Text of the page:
Ken Paxton is the 51st Attorney General of Texas. He was elected on November 4, 2014, and sworn into office on January 5, 2015. He was re-elected to a second term in 2018.
As the state’s top law enforcement officer, Attorney General Paxton leads more than 4,000 employees in 38 divisions and 117 offices around Texas. That includes nearly 750 attorneys, who handle more than 30,000 cases annually – enforcing child support orders, protecting Texans against consumer fraud, enforcing open government laws, providing legal advice to state officials, and representing the state of Texas in court, among other things.
His first major initiative as attorney general was the formation of a special unit dedicated to combating human trafficking in Texas. During its first year of existence, the Human Trafficking and Transnational Organized Crime (HTTOC) section helped arrest the chief executive officer of Backpage.com and coordinated to facilitate the permanent shut down of Backpage.com, the largest online sex-trafficking marketplace in the United States.
Under Attorney General Paxton’s leadership, the agency’s Child Support Division is recognized as the most successful and cost-effective program in the nation. In fiscal year 2018, the division collected more than $4.378 billion for Texas families – an unprecedented amount in one year by any state. This success helped Texas taxpayers avoid over $1 billion in additional public assistance costs.
Attorney General Paxton is focused on protecting Texans and upholding Texas laws and the Constitution. Fighting federal overreach, he filed 22 lawsuits against the Obama administration during a two-year stretch, of which six were heard in the U.S. Supreme Court. Most recently, a U.S. District Court agreed with his 20-state coalition lawsuit holding Obamacare unconstitutional.
During his tenure in office, Attorney General Paxton has won major cases for Texas on immigration, school rights, Environmental Protect Agency rules and religious freedom. Stopping the EPA’s “Regional Haze” rule averted higher energy rates for Texans. Businesses were protected and jobs preserved in Texas when Attorney General Paxton prevailed against the Department of Labor’s “Overtime” rule. Attorney General Paxton led a successful multistate coalition against the Obama-era Clean Power Plan, which would have increased consumer prices for electricity and weakened the power grid in Texas.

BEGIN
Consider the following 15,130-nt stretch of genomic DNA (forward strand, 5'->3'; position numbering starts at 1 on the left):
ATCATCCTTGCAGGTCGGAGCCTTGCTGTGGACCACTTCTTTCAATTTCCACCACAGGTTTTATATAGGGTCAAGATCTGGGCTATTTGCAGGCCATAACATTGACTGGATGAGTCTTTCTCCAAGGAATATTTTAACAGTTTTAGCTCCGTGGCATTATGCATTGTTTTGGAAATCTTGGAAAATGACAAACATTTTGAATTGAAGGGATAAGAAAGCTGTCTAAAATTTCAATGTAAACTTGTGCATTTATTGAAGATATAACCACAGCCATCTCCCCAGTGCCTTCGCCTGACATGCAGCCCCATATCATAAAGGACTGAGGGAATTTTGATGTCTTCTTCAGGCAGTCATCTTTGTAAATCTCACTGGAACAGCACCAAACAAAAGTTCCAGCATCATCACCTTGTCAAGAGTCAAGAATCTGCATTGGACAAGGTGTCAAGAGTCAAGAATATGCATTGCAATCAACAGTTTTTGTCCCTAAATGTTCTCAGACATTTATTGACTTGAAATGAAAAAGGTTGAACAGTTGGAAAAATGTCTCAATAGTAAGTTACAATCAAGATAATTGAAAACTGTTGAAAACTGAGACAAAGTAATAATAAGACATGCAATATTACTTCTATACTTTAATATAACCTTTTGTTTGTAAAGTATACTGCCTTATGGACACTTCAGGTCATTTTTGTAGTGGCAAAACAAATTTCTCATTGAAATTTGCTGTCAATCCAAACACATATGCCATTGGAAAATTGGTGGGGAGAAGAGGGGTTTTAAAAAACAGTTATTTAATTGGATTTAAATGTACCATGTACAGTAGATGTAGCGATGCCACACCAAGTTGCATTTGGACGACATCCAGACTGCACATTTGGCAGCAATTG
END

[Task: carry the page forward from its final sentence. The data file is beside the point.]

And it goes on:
In 2016, Attorney General Paxton secured a final settlement of $50 million in the state’s lawsuit against VW over its emissions cheating scandal. Texas also stands to benefit from as much as $191 million from VW for projects designed to mitigate environmental harm done by the carmaker. Attorney General Paxton has been aggressive in his approach to protecting the health and safety of Texans from illegal synthetic drugs. His office has filed more than a dozen lawsuits to block the sale of synthetic cannabinoids (known as Kush and Spice) in Texas. The agency’s website provides Texans with the information and resources they need to become fully informed about the dangers of synthetic drugs and the opioid painkiller abuse crisis.
Attorney General Paxton graduated from Baylor University, where he served as student body president, earning a B.A. in psychology and an M.B.A. After receiving a law degree from the University of Virginia School of Law, he worked as an attorney at Strasburger & Price, LLP, in-house counsel for J.C. Penney Company, and headed up his own law firm for 14 years in McKinney.
First elected to the Texas House of Representatives in 2002, Attorney General Paxton represented House District 70 for 10 years, one of the fastest-growing regions in the state. In 2012, he was elected to the Texas state Senate, representing Senate District 8 in Collin and Dallas counties.
He met his wife Angela while they were students at Baylor. She is the state Senator-elect for District 8 and a former teacher and guidance counselor at Legacy Christian Academy in Frisco. The Paxtons have four children: Tucker, Abby, Mattie, and Katie. They are members of Prestonwood Baptist Church in Plano.